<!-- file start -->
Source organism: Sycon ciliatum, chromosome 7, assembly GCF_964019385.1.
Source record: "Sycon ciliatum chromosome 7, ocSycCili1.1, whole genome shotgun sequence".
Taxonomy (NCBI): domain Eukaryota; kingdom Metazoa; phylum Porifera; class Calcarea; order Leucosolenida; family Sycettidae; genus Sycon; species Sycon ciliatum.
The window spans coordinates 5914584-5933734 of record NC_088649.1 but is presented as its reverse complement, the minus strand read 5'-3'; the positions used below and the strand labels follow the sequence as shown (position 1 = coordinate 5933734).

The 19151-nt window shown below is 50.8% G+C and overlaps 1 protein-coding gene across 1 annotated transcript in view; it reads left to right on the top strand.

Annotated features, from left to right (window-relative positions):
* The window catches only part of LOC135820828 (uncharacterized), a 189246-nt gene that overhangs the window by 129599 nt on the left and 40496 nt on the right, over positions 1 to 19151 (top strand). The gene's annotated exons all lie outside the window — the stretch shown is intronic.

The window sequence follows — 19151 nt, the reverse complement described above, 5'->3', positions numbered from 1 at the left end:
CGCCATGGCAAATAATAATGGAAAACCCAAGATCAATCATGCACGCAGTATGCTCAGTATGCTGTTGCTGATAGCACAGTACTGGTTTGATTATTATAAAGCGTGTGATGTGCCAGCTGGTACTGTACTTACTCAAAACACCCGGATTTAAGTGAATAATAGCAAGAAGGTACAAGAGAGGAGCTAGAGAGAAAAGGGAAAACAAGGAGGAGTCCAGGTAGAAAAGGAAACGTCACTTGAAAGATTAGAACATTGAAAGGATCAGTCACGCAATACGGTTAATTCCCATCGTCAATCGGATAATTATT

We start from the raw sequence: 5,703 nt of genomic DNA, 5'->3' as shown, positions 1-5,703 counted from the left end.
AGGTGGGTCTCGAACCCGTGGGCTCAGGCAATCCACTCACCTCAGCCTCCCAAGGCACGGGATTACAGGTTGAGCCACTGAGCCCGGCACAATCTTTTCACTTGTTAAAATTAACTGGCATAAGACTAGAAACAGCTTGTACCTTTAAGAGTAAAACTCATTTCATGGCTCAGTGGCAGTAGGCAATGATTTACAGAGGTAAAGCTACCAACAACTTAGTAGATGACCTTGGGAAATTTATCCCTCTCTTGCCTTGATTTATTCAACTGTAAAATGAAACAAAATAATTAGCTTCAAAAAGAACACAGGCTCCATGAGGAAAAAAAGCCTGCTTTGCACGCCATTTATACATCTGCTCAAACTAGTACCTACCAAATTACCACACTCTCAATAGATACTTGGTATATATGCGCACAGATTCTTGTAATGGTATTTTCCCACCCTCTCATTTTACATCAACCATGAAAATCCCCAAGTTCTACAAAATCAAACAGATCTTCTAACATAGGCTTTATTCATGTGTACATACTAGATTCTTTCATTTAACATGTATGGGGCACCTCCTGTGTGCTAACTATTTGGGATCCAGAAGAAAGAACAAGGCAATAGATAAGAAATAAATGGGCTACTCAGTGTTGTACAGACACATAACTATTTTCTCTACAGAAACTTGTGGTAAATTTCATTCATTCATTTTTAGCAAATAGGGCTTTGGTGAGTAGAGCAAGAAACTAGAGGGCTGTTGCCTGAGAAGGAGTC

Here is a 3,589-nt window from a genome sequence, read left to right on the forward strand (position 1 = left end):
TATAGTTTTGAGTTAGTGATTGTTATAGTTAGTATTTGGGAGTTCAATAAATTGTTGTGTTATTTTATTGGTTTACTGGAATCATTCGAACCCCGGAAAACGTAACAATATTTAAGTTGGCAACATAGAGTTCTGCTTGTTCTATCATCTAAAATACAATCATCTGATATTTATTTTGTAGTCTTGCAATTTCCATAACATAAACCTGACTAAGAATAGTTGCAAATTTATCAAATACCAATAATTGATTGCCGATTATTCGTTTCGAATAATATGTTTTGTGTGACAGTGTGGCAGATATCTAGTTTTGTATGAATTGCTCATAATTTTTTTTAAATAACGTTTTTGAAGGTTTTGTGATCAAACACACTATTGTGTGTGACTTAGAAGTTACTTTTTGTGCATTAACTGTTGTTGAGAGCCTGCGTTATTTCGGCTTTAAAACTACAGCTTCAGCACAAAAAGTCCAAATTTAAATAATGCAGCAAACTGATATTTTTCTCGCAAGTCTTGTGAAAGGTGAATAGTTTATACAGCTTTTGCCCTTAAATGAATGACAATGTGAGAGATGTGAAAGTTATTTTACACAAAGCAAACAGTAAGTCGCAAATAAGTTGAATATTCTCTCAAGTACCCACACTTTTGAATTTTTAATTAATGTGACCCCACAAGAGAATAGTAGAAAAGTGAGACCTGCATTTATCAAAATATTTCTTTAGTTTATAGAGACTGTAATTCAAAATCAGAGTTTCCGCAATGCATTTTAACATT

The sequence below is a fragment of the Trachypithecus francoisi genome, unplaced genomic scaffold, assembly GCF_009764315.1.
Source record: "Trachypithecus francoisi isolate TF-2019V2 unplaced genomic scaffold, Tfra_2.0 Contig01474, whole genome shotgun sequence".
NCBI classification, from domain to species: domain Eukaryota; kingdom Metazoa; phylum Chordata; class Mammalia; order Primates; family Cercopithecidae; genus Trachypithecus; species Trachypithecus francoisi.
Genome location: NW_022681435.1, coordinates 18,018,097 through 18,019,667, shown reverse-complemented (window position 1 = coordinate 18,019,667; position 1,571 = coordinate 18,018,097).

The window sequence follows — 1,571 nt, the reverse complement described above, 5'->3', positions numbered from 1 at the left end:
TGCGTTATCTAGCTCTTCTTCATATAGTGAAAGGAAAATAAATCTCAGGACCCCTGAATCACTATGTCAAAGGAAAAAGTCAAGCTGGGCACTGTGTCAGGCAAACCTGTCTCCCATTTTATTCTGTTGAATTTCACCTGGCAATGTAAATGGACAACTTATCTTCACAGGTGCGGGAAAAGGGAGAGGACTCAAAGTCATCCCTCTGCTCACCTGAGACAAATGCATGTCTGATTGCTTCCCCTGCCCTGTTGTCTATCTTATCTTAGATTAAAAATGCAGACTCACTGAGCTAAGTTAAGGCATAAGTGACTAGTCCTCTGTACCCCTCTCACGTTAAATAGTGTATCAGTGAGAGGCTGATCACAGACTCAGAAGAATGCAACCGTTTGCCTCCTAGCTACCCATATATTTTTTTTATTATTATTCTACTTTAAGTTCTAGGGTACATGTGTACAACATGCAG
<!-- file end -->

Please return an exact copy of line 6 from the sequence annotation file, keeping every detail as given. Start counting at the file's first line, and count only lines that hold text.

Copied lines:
Annotated features, from left to right (window-relative positions):